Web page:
Posted by: Christian Verstraete | August 30, 2010

What is Cloud Really?


Companies keep announcing cloud products, services and solutions. But what is cloud and what is it not? That’s really the question that we should ask ourselves. According to NiST, cloud is defined as: “a model for enabling available, convenient, on-demand network access to a shared pool of configurable computing resources (e.g., networks, servers, storage, applications, services) that can be rapidly provisioned and released with minimal management effort or service provider interaction. This cloud model promotes availability and is comprised of five key characteristics, three delivery models, and four deployment models.”

The only elements highlighted are on-demand access and rapid provisioning. Other concepts including multi-tenancy, billing etc. are assumed to be included by some. If you look at it, virtualization is not included either, although it is understood that virtualization is needed to separate the workloads from the actual resources they will have to run on.

This makes comparisons of offerings difficult. To really compare, we should work with a common framework. let me suggest you one that is articulated around three series of functionalities, called Supply, Delivery and Demand.

The Supply layer is focused around the resources themselves and addresses resource provisioning and configuration as well as resource management. The base supply layer dynamically provides the resources required and releases them when no longer required.

The delivery layer executes the service orders placed by the demand layer. It does so by initiating the process of provisioning (actually performed by the supply layer) and configures and activates the services that will be executed on the provisioned resources. It monitors the execution and measures the usage. It also initiates the release of the resources when the workload has ended.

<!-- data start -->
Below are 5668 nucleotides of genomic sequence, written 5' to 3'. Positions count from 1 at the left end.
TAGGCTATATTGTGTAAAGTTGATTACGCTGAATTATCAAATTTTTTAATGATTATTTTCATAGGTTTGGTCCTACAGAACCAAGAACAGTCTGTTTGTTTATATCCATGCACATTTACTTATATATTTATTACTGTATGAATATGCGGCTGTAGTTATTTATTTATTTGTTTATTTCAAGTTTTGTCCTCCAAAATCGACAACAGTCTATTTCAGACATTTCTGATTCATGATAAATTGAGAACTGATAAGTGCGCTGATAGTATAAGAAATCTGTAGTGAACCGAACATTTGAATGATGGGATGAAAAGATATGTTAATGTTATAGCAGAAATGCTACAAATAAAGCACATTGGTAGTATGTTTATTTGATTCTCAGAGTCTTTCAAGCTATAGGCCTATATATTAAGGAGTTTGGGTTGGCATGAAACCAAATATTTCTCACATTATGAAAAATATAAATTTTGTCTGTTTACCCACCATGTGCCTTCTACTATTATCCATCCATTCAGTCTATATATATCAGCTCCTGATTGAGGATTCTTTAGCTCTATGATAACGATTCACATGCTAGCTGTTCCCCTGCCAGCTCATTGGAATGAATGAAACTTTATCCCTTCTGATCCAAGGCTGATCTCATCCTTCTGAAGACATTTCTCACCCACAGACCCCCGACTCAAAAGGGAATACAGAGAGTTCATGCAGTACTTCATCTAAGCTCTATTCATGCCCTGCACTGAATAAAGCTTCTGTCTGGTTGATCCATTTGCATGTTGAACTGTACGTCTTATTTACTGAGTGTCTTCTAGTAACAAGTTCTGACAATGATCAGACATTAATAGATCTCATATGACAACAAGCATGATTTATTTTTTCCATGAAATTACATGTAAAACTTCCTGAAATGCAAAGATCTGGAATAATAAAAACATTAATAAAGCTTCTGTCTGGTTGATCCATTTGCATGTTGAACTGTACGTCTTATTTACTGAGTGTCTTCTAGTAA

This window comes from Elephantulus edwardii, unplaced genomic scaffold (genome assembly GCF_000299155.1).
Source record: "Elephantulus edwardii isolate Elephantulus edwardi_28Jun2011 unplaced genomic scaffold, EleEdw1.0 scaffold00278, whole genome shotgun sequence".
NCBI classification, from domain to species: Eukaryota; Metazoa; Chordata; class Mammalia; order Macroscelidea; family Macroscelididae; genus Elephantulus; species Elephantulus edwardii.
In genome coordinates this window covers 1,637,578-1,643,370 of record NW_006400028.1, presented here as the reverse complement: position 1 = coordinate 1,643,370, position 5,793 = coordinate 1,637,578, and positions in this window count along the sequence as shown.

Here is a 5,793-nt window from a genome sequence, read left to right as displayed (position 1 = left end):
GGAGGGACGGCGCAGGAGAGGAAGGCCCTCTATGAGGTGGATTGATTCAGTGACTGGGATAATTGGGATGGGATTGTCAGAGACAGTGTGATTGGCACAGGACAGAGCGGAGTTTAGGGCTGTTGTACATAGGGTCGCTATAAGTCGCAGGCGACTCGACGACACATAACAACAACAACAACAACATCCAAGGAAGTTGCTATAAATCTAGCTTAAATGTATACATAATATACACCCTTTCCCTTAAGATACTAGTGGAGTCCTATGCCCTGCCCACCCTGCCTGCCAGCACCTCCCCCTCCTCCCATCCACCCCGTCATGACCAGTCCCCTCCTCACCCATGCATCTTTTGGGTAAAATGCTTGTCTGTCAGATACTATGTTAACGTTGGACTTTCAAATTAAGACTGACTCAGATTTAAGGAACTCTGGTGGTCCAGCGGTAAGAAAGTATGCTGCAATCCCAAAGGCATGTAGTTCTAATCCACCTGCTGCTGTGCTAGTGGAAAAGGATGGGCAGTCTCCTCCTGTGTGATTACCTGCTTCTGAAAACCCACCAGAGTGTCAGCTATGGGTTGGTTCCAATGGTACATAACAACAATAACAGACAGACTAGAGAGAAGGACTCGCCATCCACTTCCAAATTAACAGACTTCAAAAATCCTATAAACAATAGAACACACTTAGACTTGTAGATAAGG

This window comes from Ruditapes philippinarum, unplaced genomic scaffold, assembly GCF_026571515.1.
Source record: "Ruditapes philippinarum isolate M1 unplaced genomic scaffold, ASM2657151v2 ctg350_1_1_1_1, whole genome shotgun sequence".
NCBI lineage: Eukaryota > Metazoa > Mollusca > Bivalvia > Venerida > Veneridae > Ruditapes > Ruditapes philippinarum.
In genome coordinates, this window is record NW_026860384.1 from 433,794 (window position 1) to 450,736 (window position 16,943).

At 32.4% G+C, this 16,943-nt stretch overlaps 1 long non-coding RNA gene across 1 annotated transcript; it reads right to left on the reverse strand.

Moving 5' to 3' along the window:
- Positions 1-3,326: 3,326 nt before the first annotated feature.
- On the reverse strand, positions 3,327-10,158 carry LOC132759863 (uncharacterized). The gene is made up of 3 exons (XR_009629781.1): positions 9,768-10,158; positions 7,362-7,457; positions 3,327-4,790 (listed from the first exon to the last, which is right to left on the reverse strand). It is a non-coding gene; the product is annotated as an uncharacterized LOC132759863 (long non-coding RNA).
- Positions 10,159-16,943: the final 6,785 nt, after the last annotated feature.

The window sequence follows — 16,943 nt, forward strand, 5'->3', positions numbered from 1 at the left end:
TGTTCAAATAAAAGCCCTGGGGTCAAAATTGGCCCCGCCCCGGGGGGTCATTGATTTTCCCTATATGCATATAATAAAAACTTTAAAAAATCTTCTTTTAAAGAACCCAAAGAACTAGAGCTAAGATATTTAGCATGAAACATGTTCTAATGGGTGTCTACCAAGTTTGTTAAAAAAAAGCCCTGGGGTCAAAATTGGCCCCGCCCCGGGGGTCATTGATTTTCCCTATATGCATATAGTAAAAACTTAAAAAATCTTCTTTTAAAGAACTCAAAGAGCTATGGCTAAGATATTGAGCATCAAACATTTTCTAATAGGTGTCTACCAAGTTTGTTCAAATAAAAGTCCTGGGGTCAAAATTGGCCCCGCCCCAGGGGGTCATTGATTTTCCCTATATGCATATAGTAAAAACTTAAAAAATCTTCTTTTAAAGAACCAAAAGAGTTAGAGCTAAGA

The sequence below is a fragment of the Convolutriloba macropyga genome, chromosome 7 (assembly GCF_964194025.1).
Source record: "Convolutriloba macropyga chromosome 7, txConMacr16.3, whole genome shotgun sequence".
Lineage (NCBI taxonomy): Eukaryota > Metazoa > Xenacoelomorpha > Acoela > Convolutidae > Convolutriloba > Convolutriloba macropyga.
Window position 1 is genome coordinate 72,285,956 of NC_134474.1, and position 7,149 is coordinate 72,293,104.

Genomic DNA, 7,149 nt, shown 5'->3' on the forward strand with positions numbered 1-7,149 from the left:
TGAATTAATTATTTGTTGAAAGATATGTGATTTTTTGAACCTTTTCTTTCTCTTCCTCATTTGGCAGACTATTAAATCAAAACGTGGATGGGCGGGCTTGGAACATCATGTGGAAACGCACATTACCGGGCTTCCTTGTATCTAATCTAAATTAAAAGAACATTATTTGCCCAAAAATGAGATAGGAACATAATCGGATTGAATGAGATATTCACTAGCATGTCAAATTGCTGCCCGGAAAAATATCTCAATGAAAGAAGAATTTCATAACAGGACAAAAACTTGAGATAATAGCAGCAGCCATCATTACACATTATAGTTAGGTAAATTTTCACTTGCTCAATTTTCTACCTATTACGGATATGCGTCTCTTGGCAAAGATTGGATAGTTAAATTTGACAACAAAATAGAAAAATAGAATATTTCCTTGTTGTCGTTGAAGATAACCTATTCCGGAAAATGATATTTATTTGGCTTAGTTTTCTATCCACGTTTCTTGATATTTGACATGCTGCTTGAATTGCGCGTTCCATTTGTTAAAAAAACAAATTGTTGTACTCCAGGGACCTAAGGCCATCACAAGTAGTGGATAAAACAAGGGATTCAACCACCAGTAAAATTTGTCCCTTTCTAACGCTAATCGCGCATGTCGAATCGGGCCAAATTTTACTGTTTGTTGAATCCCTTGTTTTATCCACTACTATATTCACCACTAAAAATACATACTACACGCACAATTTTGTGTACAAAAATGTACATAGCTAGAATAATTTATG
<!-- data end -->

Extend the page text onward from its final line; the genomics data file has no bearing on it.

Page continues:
The demand layer is the layer through which the user registers for the services. Through a portal, he/she gets access to a choice of services and subscribes for a given duration. Confirming a choice starts a service order that is executed by the delivery layer etc. In case of pay-per-use, this initiates the metering, followed by the billing process. The demand layer also manages users, user access and reporting, and SLA management.

The fundamental question is whether all three layers, including their billing function, their user management etc. need to be available for an environment to be called “cloud”. Many companies call cloud an environment only containing provisioning and virtualization on the one hand, while ISV’s offering their software in a metered way (e.g. ASP’s) use the same term (as well as SaaS). And that is what makes things difficult, because of the lack of clarity of what is meant by the term. Let me know what your definition is and how it stacks up with this one.

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